The Daggett factor dominates operatives' attention
Miles Winder, right, is working for independent gubernatorial candidate Christopher Daggett. Some observers say Daggett will play a key role in the outcome of the race for governor between Jon Corzine and Chris Christie By Max Pizarro | October 21st, 2009 - 3:16pm
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Some political insiders view independent Christopher Daggett as a potential spoiler in the race for Governor.

"I think the race has come down to Daggett," said Newark South Ward leader Carl Sharif, a Democrat and a Corzine supporter. "With Chris Christie and Jon Corzine even (most recent polls register the candidate in the 40% range), the question becomes whether Daggett's 12 to 14 percent is solid support. If it's hard support, Corzine wins. If its soft support, and those voters peel off Daggett in the voting booth, most polls show they're going to vote for anybody but Corzine, and that's where Corzine could have problems. That's where Christie wins."

Democrats like Sharif figure that as long as Daggett's support holds and he drains Christie's independent voter support in southern Morris, Somerset and Hunterdon counties, Democrats can win a GOTV dogfight with their superior party machinery and squeak Corzine back into power.

"Barack Obama is here today as part of a mechanical calculation," said Bill Schluter, a former Republican senator and independent candidate for governor in 2001 who supports Christie for governor. "His presence here is designed solely to motivate a listless Democratic Party base, and it remains to be seen whether that actually works."

Sharif agrees.

"The Democrats have brought in two party sweethearts in as many days - Obama and former President Bill Clinton - and whether that translates is a big question," he said.

Biden, Clinton, Obama - all the big names this week here stumping for Corzine still lead people back to Daggett.

Tom Daggett is how one Hunterdon County Republican repeatedly referred to him in a conversation with PolitickerNJ.com, derision unintended, whose off-the-record observation from Republican Party country was the same as that of his counterparts in urban New Jersey: there's no enthusiasm.

So talk - in all circles - returns to Daggett.

"Chris Daggett does not have my background and experience as a legislator, but he does have the advantage of having qualified for public matching funds - and that's the big difference," said Schluter, who received 1% of the vote in his gubernatorial contest with Republican Bret Schundler and ultimate winner Woodbridge Mayor James McGreevey.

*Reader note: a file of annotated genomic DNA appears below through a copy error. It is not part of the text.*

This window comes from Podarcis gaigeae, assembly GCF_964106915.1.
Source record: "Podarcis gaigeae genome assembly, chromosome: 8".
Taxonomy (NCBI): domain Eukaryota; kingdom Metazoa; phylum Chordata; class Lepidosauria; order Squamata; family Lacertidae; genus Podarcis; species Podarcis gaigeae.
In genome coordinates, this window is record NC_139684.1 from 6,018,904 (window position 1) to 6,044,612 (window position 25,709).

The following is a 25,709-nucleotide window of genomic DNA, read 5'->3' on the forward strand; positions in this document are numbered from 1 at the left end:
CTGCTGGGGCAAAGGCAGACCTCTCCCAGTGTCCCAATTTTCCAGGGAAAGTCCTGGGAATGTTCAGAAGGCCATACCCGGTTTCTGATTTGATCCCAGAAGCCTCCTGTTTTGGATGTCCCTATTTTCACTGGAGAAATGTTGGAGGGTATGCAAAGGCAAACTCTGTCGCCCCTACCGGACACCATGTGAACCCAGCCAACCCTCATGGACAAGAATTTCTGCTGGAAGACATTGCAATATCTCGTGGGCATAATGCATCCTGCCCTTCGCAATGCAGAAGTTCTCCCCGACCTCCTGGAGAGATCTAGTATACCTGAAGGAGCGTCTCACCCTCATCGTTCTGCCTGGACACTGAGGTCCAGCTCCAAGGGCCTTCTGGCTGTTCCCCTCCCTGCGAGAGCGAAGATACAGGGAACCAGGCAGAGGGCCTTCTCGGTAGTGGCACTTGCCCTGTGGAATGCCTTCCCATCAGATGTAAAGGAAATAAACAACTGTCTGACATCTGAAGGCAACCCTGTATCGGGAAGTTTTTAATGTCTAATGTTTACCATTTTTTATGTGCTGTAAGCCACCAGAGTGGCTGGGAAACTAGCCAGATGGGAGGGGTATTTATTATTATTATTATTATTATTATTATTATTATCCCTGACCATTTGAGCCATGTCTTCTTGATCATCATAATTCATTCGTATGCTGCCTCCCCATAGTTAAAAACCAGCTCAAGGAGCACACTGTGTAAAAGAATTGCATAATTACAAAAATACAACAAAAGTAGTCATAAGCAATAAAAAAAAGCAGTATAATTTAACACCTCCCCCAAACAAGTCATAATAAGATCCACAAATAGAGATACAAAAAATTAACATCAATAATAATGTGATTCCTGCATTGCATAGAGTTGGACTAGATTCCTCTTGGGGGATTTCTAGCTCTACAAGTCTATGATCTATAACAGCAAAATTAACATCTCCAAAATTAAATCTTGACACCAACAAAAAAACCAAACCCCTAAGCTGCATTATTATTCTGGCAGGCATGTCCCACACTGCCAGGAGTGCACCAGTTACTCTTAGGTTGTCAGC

Although he does not believe Daggett can win, or come close to winning, Schluter said he agrees with Sharif that the independent will decide this election and for the same reasons.

So does Hillside Mayor Joe Menza, reluctantly, an independent who backs Christie for governor.   

"Daggett's the clown of the election," said Menza. "He's got nothing to lose, so he's out there laughing and cracking one-liners. Corzine and Christie are beating each other up, so for some people, he becomes an option. But all he is is a spoiler. I think if he gets above 13 points, Christie's in trouble. If he gets below ten points, Christie wins."

Dr. Peter Woolley, director of polling for Fairleigh Dickinson University, who on Oct. 6th read the race as 38% Corzine, 37% Christie and 17% Daggett, said he thinks Daggett is "a sponge soaking up the hemorrhage of discontent," and any other word or idea reflecting independence in this environment works just as well, he said. 

But Woolley rejects the notion that soft Daggett backers will vote for Christie.

"In our poll, when you reverse the cross tabs, you can see that it's two Democrats for every one independent, for every one Republican - 2-1-1. So, just on party affiliation, Daggett's hurting Corzine, because these are Democrats. Everybody's assuming he would vote for Christie, but what people don't seem to be talking about is that voters are not a zero-sum pool. Do you understand?

"There are always voters who stay home, who say, 'I'm frustrated, I'm going to sit this one out," Woolley added. "If voters decide not to vote for Daggett, that doesn't mean they're going to vote for Christie, it just means they'll stay home. He's a reflection of people's discontent, not a pied piper. Remember, in our poll, there are three dramatically different results when you change the name of the independent candidate: he gets five percent when we don't mention him by name, 17 percent when we mention him by name, and 12 percent when we subbed in (another independent candidate) Gary Steele. That suggests to me the idea that people are taking less to Chris Daggett than to the word 'independent.'"

"If Daggett gets between eight and 15 points, he's costing Christie," said Patrick Murray, polling director for Monmouth University. "Below eight points, he takes away from both Corzine and Christie, and above 15 points, he starts taking away from Corzine. For Corzine, 12%, because that 39% of Corzine support has been pretty dang steady at this point."

Murray rejected the notion that Corzine's allies, chief among them Obama, will have no effect.

"Democrats approve of Obama by 87%, compared to 64% for Corzine, and what our polling is showing is that Democrats who might not have come out for Corzine are beginning to see this as a referendum on Obama, and they want to get out there and vote,"" Murray said.

Nonetheless, Steve Adubato, leader of Newark's North Ward Democratic Organization and a Corzine supporter, said, "Are you kidding me? You think I know who's going to win this election. We've never seen this before. I wouldn't bet a dime. You know why? Because of Chris Daggett."

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